Intuitively, I knew at an early age I wasn’t meant to conform or play by someone else’s rules.  It didn’t feel natural to “fit in;” yet living in places like San Francisco and New York made me feel “normal” for the first time in my life.

I think about the girl who fearlessly flew out to Tuscon to visit her boyfriend at 17, who graduated high school a semester early, and who skipped out on her senior year events to follow her own dreams- not anyone else’s.  The guy from the Cherry Festival would eventually meet his future wife the following year, and I would make an entirely new group of friends at a college where I knew no one.  I wouldn’t end up with a college sweetheart and I wouldn’t go through with a wedding I almost had, but I learned more about myself living in seven different cities than I ever could by playing it safe.

I had a blank journal with endless pages to fill- so I did.

Since going on my own journey, I haven’t looked back.  Although it feels as if I’ve come full circle, I’ve returned with a newfound love and appreciation for myself- and what the next chapter of my story has around the corner.

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2020: Entering The Decade of Self Esteem

Abraham Maslow considered self esteem as one of the higher needs in his hierarchy; but to me, it’s one of the most important.

While basic needs (such as physiological and safety) are at the bottom, love and belonging come before self esteem. Why? Self esteem is crucial to fulfillment.

If you don’t love yourself, accepting love from another person is next to impossible.

Even your basic bottom needs are often unmet when you have low self esteem- so why is it so far up the hierarchy?

This is especially true for those who have suffered from trauma or addiction. I almost titled this post “Rethinking Maslow’s Hierarchy,” but I realized my message is bigger than that. As I reflect on the past decade, the choices I have made, and the lessons I have learned, I realized I would take matters into my own hands. I would make a choice to make this next decade about maintaining self love, both for myself and helping others to improve their own self esteem.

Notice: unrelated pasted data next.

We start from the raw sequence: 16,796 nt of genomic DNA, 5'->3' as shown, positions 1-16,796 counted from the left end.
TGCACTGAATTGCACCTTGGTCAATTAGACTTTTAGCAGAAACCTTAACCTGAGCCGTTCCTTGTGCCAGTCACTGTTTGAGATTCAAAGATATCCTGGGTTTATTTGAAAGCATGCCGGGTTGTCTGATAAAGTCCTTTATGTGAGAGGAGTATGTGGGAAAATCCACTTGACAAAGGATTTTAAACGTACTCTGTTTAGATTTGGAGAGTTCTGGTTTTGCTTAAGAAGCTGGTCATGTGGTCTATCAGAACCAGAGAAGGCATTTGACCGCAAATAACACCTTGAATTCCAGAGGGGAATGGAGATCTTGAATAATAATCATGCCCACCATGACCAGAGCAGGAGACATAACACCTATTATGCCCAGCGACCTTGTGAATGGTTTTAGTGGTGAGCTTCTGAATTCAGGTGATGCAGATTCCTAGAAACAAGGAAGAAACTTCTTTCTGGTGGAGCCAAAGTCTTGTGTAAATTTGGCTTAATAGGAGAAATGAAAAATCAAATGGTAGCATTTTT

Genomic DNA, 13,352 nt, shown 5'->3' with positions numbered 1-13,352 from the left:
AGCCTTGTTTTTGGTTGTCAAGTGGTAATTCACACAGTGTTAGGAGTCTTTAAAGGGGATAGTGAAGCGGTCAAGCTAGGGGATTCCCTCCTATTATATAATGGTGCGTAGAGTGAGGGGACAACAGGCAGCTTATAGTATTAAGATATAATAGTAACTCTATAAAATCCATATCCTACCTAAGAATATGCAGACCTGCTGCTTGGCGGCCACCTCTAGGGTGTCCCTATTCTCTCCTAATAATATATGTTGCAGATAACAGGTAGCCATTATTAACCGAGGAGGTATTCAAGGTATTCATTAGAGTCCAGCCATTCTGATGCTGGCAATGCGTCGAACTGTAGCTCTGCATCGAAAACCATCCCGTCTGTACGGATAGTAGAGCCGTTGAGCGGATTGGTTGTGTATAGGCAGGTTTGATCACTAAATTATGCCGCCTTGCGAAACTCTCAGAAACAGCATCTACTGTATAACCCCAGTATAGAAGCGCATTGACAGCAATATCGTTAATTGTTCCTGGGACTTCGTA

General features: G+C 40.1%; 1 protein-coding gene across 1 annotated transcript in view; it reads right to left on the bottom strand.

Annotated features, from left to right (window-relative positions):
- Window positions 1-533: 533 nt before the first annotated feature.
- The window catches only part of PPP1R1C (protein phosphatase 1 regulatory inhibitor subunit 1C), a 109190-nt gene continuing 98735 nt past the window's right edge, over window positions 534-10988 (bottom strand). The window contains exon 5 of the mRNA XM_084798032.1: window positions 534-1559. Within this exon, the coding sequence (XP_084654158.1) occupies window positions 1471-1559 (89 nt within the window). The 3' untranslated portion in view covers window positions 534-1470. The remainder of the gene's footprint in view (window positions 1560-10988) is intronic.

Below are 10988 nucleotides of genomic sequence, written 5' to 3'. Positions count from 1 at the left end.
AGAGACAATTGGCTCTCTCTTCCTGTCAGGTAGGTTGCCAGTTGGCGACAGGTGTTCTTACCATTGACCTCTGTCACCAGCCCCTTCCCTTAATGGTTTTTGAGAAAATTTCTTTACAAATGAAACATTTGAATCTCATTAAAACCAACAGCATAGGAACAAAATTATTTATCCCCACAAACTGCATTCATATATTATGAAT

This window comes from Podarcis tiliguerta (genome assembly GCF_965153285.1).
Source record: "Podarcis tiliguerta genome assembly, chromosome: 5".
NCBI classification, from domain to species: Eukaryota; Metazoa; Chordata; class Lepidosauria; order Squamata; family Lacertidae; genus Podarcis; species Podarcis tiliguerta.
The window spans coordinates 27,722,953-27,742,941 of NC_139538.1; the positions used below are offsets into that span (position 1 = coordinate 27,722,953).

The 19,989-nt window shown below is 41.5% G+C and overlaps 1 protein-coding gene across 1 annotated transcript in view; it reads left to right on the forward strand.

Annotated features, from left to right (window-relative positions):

Before you think that job or possession will make you happy, consider how low self esteem is standing in your way of achieving everything you want. Without it, it’s hard to succeed in the workplace, in love, and in life.

The other day I stumbled on a great piece by TheFix.com by Susan Peabody, sharing 12 ways to build self esteem and acceptance. For those who are in recovery, it’s very possible that our self esteem took a hit along the way. We viewed ourselves through the eyes of others and by our mistakes, our pain, and our addiction.

 “When the melancholic dejectedly desires to be rid of life, of himself, is this not because he will not learn earnestly and rigorously to love himself? When a man surrenders himself to despair because the world or some person has left him faithlessly betrayed, what then is his fault except that he does not love himself the right way.” -Soren Kierkegaard, Works of Love.

Society has sent us negative messages about ourselves, from how we need to look to the milestones we need to achieve to reach ultimate happiness. My experience has shown that even the house, the job, and the bank account will never satisfy us if we are not satisfied with who we are as a human being.

I’ve had countless friends and have known endless people who are discontent due to outside forces. Whether they’ve lost a loved one or are simply unhappy with their life, being able to recover from the pain and find joy in everyday life is the first step to improving ones self esteem.

As 2019 ends, reflect on how you currently feel about yourself. Think about what you want to change- because it truly does start from within.

Now is the time to let go to make room to spread your wings and grow.